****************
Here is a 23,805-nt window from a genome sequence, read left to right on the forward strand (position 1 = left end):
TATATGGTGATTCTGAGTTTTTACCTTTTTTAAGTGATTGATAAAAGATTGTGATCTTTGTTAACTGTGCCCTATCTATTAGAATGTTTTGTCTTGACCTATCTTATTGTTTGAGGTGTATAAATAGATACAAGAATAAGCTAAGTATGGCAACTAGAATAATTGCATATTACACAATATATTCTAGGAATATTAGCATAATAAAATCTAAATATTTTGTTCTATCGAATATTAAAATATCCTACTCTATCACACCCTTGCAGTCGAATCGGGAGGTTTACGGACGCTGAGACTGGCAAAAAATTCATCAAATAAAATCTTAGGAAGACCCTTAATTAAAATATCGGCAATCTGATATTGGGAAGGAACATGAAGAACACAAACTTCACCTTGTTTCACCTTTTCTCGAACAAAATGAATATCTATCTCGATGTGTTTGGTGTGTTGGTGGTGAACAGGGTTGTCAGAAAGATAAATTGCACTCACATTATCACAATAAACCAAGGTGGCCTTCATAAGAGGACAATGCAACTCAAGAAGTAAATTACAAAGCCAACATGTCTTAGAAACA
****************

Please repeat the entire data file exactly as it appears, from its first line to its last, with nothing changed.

Here is a 23,805-nt window from a genome sequence, read left to right on the forward strand (position 1 = left end):
TATATGGTGATTCTGAGTTTTTACCTTTTTTAAGTGATTGATAAAAGATTGTGATCTTTGTTAACTGTGCCCTATCTATTAGAATGTTTTGTCTTGACCTATCTTATTGTTTGAGGTGTATAAATAGATACAAGAATAAGCTAAGTATGGCAACTAGAATAATTGCATATTACACAATATATTCTAGGAATATTAGCATAATAAAATCTAAATATTTTGTTCTATCGAATATTAAAATATCCTACTCTATCACACCCTTGCAGTCGAATCGGGAGGTTTACGGACGCTGAGACTGGCAAAAAATTCATCAAATAAAATCTTAGGAAGACCCTTAATTAAAATATCGGCAATCTGATATTGGGAAGGAACATGAAGAACACAAACTTCACCTTGTTTCACCTTTTCTCGAACAAAATGAATATCTATCTCGATGTGTTTGGTGTGTTGGTGGTGAACAGGGTTGTCAGAAAGATAAATTGCACTCACATTATCACAATAAACCAAGGTGGCCTTCATAAGAGGACAATGCAACTCAAGAAGTAAATTACAAAGCCAACATGTCTTAGAAACA